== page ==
Talismanic stage for Bosnia’s national team to pull off improbable feats, Bilino polje is the regular home of NK Čelik, flagship club of the industrial town of Zenica.
Čelik, ‘Steel’, were formed in 1945, theyear that Communist leader Tito took control of Yugoslavia – Bilino polje is a classic Socialist-era stadium dating back to 1972.
In the 1950s and 1960s, Čelik had played at the legendary Stadion Blatuša, surrounded on three sides by the characteristic local features of a factory, a railway track and a casino. With its cinder running track and wooden stand, the Blatuša perfectly suited the standard of football being played there.
Though Čelik were more a second-flight proposition in the strong all-Yugoslav league, occasionally winning promotion through their regional division, in the early 1970s they won two Mitropa Cups, competing against other teams from industrial hubs of Eastern Europe. The pre-war tournament was a forerunner of the European Cup – the post-war version pitched factory teams from behind the Iron Curtain with the reserve sides of Serie A stalwarts to keep football betting going in the off season.
Bribery scandals surrounded the club and blackened their last days in the all-Yugoslav league.
Domestic success didn’t come until after the break-up of Yugoslavia. Čelik had produced the likes of Zenica-born international striker Elvir Bolić, known for his famous winning goal for Fenerbahce at Old Trafford, though many families had fled during the Bosnian War of the early 1990s – later Liverpool centre-back Dejan Lovren spent most of his boyhood in Munich after his family escaped from Zenica.
Football was an important factor as Bosnia started on the long path of recovery from civil war.
Čelik won the first Bosnian championship in 1995, a cantonised, play-off affair staged while the conflict was still raging, then won the next two.
Bosnia also played their first official home international in Zenica, against Albania in 1996 but once they were accepted in the FIFA fold they chose Sarajevo’s Koševo Stadium to stage early World Cup qualifiers against the likes of Greece, Slovenia and Denmark.
While at club level Čelik were being overshadowed by the main clubs of Sarajevo and Herzegovina, so gradually the Bilino polje was gaining its talismanic status for the national side and its burgeoning golden generation. In 2003, a late strike by Zlatan Bajramović saw Bosnia beat a decent Norway team in a packed house at the Bilino polje. A month later, in Sarajevo, a draw by Denmark barred Bosnia’s way to Euro 2004.
A 7-0 win over Estonia, a 2-1 win over Romania, a 3-1 win over Greece, they all happened in Zenica, paving the way for the historic qualification for the World Cup 2014 in Brazil.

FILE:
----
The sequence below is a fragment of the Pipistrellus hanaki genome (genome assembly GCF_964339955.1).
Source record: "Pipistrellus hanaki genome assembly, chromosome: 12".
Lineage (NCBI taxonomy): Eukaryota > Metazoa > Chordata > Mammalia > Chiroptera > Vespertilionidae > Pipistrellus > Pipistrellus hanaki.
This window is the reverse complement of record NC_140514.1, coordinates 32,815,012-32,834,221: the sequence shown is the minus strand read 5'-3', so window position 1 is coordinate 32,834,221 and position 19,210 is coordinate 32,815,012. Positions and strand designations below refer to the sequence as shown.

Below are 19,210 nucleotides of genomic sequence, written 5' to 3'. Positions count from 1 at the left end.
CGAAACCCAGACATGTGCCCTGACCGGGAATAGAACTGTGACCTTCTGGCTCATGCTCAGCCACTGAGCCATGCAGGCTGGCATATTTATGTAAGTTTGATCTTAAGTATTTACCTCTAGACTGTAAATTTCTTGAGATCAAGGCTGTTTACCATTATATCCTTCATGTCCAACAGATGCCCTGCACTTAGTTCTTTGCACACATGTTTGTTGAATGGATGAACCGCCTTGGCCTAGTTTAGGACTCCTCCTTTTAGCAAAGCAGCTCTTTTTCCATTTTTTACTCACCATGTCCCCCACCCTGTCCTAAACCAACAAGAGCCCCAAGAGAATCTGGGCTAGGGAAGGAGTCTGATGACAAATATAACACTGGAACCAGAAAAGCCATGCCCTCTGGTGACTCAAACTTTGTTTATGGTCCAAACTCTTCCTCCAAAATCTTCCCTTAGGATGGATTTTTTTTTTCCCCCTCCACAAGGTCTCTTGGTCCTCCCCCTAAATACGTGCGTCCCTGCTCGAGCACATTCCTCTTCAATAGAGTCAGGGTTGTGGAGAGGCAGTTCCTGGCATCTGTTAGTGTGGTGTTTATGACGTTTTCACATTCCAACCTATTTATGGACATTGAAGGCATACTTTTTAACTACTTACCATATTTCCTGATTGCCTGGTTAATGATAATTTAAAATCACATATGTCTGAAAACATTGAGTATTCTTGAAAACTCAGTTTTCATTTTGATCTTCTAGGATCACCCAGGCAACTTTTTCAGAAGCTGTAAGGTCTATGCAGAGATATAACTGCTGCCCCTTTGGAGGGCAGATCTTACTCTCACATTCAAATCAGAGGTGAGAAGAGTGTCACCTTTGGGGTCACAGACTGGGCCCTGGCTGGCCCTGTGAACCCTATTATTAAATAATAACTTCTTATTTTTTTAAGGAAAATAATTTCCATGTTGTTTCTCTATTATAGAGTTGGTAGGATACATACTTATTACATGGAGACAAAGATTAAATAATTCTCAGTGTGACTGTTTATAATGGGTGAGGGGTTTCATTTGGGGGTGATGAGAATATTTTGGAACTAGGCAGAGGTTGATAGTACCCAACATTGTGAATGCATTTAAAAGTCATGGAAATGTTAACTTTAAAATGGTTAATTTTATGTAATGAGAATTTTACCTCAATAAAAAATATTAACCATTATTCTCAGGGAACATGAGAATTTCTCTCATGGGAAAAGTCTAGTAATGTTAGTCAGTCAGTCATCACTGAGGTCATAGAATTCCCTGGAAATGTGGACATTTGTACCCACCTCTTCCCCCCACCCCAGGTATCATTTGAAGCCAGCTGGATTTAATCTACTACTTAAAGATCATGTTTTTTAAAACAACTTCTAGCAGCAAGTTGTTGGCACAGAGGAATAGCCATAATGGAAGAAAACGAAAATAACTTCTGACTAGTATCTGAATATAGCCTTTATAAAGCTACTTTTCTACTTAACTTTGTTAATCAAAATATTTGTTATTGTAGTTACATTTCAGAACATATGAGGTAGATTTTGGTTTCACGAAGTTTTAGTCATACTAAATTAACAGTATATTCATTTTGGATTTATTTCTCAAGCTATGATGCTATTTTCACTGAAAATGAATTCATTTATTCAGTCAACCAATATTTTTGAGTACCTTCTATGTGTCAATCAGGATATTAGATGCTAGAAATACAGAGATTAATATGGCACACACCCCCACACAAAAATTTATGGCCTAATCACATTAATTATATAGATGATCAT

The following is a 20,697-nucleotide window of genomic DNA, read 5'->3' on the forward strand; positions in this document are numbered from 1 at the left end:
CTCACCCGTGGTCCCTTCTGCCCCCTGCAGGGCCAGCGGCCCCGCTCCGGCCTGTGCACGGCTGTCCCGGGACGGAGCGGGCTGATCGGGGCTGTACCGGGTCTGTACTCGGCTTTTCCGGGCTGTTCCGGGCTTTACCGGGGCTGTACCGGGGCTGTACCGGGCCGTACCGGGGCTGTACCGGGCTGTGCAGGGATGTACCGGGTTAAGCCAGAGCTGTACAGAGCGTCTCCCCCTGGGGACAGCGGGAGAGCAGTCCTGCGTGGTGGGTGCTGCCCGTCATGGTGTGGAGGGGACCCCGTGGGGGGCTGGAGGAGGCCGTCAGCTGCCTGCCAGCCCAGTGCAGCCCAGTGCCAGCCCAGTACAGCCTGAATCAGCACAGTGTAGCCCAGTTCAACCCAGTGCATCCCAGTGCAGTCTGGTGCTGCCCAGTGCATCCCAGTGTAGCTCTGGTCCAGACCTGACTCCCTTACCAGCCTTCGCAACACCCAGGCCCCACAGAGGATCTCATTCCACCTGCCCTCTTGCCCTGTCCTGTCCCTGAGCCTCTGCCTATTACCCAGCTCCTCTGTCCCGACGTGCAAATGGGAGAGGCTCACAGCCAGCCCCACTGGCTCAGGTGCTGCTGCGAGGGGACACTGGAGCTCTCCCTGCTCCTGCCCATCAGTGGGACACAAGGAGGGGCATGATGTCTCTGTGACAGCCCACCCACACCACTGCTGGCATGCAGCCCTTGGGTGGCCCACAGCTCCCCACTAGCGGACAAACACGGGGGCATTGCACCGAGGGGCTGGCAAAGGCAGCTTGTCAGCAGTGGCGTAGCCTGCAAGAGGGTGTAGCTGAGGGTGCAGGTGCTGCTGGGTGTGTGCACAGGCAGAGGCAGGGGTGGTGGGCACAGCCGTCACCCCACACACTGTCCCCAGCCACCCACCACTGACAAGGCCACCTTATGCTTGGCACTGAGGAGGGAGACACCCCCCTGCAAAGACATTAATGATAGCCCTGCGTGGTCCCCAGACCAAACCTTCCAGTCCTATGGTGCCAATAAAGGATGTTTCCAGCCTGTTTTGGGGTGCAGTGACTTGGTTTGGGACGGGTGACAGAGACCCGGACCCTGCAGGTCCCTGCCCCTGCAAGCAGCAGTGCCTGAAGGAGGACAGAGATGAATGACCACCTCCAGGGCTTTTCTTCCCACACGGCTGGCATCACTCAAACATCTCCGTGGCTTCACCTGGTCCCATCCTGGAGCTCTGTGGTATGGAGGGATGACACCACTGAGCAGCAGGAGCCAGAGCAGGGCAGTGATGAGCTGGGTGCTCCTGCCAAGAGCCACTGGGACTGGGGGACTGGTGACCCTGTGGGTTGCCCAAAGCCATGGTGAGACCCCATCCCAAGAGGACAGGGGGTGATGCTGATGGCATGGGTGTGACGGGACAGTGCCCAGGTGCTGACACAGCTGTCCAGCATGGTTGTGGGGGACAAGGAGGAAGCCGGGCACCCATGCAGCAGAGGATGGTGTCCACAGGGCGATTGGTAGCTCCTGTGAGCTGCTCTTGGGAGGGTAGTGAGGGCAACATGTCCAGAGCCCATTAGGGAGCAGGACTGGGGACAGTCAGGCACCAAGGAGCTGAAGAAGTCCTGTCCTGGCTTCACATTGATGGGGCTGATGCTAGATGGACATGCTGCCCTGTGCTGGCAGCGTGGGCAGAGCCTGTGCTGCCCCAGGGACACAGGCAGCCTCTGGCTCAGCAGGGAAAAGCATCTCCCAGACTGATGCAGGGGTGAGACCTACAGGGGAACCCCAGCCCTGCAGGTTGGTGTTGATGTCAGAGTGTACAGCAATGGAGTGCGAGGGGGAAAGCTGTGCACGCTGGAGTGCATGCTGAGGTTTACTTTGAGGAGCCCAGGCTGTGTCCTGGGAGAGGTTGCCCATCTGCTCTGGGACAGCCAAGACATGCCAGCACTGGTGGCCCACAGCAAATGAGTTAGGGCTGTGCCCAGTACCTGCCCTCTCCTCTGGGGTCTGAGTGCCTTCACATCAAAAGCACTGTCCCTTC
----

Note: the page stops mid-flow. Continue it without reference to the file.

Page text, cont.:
Meanwhile Čelik have remained top-flight – and mainly mid-table. Such are the club’s financial problems that not even a fourth-placed finish in 2013 offered passage to the Europa League. Dissatisfied with how their club is being run, hard-core following the Robijaši have been staging a boycott the Bilino polje, meaning that league games are played out before three-figure crowds.
Built in under a year in 1972, the Bilino polje replaced the rickety Stadion Blatuša and gave hosts NK Čelik a more suitablestage for their occasionally forays in the top-flight of Yugoslavia and the Mitropa Cup.
But it wasn’t until the national team of Bosnia began to play there, from 1996 onwards, and began to win there in dramatic circumstances, from 2003 onwards, that the Bilino polje gained its special status in the domestic game.
As opposed to the bowl-like Koševo Stadium in Sarajevo, the rectangular Bilino polje comprises four stands set close to the pitch, giving it its unique atmosphere – when filled to its capacity of 15,000, reduced to under 12,000 for major fixtures. Location also helps, right in the town centre of the industrial hub of Zenica, backed up close to the river.
The biggest noise comes from the South Stand, the Južna Tribina, traditional home of the radical followers of host club NK Čelik. Though the Robijaši have a somewhat muted relationship with their club these days, for big international games, given the nationwide support for Bosnia’s Dragons, the atmosphere is still very much a fiery one here.
Visiting supporters are usually allocated a section of the North Stand, Sjeverna Tribina.
The Bilino polje is a short walk from Zenica’s adjoining bus and train stations. For international matches, visiting supporters are usually bussed in from Sarajevo.
For Čelik games, a few hundred spectators pay a couple of euros at the gate. For major internationals, the Bosnian FA distributes through the Centrotours travel agency at downtown Maršala Tita 63, prices set at KM40/€20 for the best seats in the West Stand (Zapadna Tribina), KM30/€15 opposite in the East Stand (Istočna Tribina) and KM20/€10 behind the goals in the South (Južna) and North (Sjeverna) Stands.
Supporters from visiting national teams should check on prices and availability with their own FAs.
For big internationals, bars and cafés around the stadium such as the green-awninged Avanti, close. The rest of the week, its terrace is filled all day with older regulars.